When a family member or loved one dies, you will face a great deal of grief, sorrow, and other intense emotional repercussions. It can be incredibly difficult to even contemplate how to take care of practical matters during such a trying time. Unfortunately, you and other family members and friends will have to work through these practical issues to close out your loved one’s life—including taking steps to prevent identity theft.
Identity thieves prey on anyone who is vulnerable, including children, the elderly, and the newly deceased. In fact, thieves steal the identities of about 2.5 million deceased individuals every year, often swiping their personal information from funeral homes, hospitals, and obituaries.
In the days and weeks after this person’s death, there are several important steps you can take to protect their identity. Most of these steps depend on providing certified death certificates. These certificates can take a week or more to obtain, so start early and request multiple certificates, as copies are not always accepted. If a funeral director is involved, find out if they will help you order the death certificates; otherwise, you can order them from your state’s vital statistics office.
While you’re waiting for the death certificates, make a list of the deceased’s financial accounts, memberships, and major assets, such as:
- Credit cards
- Banks, credit unions, etc.
- Stock brokers
- Loan/lien holders
- Mortgage companies
- Social Security Administration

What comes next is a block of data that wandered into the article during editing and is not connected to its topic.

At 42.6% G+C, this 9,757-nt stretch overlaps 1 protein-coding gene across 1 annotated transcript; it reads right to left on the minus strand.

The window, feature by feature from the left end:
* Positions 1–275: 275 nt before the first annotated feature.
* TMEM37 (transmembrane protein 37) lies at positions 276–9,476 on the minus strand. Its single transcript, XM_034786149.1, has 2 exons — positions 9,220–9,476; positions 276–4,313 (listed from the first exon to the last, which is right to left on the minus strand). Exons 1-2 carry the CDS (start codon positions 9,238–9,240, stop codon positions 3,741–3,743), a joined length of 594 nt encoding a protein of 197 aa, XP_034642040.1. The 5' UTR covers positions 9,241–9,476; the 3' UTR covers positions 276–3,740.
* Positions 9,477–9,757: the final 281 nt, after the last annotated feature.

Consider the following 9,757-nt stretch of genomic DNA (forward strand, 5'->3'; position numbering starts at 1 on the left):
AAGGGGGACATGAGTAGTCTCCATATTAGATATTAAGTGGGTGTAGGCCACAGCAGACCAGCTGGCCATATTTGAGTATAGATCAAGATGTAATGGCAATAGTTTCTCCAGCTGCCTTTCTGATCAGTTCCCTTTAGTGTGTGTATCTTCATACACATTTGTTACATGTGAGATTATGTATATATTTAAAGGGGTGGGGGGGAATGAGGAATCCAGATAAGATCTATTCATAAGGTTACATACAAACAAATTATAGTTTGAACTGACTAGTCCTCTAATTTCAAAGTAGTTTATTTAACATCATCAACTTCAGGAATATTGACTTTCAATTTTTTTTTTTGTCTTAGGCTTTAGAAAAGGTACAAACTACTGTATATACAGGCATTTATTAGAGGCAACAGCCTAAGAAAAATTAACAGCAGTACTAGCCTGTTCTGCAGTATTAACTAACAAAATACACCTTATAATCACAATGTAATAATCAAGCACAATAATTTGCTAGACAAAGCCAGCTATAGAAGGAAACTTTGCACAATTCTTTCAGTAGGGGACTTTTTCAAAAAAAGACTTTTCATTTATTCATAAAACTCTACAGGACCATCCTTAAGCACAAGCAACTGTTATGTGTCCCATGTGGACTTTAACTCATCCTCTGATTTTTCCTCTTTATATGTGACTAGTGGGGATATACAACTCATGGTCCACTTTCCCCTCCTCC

- Internal Revenue Service
- Home, health, auto, life, and other insurance companies
- Veteran’s Administration
- Immigration Services (if not a U.S. citizen)
- Department of Motor Vehicles
- Membership programs (library, fitness club, etc.)
- Professional licenses (bar association, medical license, construction license, etc.)
You will need to notify each of those entities of this individual’s passing. Some, like a fitness club, will likely terminate the membership based on a simple phone call. Others, such as auto insurance policies, may require only a copy of the certified death certificate, which will help limit the number of official certificates you have to order.
For more critical organizations like financial institutions, it’s best to talk with each to determine their specific requirements. If you held joint accounts with this loved one, you will need to notify the company that the account needs to be listed in your name alone. If you prefer to close the account, ask them to list the account as “Closed. Account holder is deceased.” Financial institutions will likely require a certified death certificate to do this.
Another critical step is to contact each of the three main credit reporting agencies: Experian, Equifax, and TransUnion. Look them up online or call them for detailed instructions, but in general you will need to provide the death certificate to each and request that the report be flagged with the following alert: “Deceased. Do not issue credit. If an application is made for credit, notify the following person(s) immediately: (list the next surviving relative, executor/trustee of the estate and/or local law enforcement agency- noting the relationship).”
When you notify the credit reporting agencies to place a deceased flag on their credit files, it’s also a good idea to request a copy of the credit report. The report will let you know of any active credit cards that still need to be closed, any pending collection notices, and any questionable activity in recent weeks.
Finally, sometimes the most important steps to protect identities are the obvious ones. Don’t put too much personal information, such as birth date and mother’s maiden name, in obituaries, funeral notices, or social media announcements. If you have children, even adult children, be aware that a parent’s obituary can provide information that can compromise their identity as well, such as mother’s maiden name. And avoid giving away your loved one’s Social Security number and other private information to anyone you don’t know or trust.